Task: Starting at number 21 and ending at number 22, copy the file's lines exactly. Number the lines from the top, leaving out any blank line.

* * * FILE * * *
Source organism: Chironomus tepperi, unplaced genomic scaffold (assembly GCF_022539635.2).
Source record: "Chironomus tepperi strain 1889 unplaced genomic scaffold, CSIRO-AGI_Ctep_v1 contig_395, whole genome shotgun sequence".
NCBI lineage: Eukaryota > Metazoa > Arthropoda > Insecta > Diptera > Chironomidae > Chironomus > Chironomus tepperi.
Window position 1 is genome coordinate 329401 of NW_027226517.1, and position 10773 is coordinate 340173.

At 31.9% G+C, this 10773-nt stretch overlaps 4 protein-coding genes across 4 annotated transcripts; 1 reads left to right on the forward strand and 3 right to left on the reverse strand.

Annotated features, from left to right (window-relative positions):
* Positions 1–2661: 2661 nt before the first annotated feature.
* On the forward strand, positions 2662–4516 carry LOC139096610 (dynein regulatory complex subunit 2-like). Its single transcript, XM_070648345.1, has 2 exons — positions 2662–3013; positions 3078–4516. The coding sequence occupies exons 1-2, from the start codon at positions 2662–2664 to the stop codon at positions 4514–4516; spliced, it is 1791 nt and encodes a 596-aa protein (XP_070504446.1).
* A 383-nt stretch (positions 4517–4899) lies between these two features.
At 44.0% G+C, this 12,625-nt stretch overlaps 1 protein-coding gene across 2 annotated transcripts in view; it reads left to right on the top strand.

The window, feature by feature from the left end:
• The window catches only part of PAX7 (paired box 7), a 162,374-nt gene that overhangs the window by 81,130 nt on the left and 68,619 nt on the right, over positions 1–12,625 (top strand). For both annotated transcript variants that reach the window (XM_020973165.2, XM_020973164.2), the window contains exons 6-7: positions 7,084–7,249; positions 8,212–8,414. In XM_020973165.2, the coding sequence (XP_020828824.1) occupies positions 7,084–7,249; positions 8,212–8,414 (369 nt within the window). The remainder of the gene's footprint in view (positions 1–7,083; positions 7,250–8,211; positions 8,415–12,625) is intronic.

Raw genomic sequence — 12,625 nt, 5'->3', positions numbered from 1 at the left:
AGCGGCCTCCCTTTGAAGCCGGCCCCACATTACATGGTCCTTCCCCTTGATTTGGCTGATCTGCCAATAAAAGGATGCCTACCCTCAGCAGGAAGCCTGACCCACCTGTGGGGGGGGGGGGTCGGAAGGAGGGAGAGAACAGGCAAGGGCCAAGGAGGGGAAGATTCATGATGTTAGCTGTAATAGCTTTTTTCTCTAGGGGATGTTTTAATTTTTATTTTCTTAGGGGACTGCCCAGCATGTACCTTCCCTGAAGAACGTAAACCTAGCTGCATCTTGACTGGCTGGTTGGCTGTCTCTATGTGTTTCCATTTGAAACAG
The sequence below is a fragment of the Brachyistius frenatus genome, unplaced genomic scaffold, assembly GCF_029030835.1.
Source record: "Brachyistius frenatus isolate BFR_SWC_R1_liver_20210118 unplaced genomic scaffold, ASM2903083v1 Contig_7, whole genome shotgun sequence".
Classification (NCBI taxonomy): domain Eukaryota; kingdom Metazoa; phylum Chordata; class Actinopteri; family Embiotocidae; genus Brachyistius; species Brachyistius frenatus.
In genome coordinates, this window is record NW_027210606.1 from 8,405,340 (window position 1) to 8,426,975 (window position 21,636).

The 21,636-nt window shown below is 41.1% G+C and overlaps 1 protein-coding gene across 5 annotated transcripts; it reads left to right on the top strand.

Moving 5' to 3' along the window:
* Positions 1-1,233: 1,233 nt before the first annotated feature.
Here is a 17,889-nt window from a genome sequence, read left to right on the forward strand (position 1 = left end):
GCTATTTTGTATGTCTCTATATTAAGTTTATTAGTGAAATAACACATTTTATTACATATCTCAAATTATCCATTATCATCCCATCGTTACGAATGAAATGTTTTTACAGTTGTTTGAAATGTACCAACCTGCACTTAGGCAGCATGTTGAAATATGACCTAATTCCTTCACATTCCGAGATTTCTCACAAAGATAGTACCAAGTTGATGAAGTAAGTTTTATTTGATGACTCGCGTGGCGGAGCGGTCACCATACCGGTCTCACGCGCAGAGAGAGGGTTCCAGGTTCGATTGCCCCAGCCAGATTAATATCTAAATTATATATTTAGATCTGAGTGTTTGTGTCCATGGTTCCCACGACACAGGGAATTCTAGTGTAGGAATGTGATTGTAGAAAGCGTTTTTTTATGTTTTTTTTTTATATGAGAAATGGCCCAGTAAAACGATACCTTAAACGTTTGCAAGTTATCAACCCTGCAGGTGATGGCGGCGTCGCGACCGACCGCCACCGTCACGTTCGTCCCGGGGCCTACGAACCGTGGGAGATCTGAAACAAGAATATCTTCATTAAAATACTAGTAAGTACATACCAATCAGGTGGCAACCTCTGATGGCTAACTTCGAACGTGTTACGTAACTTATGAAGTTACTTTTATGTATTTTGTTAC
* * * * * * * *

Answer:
* Positions 1-1,233: 1,233 nt before the first annotated feature.
Here is a 17,889-nt window from a genome sequence, read left to right on the forward strand (position 1 = left end):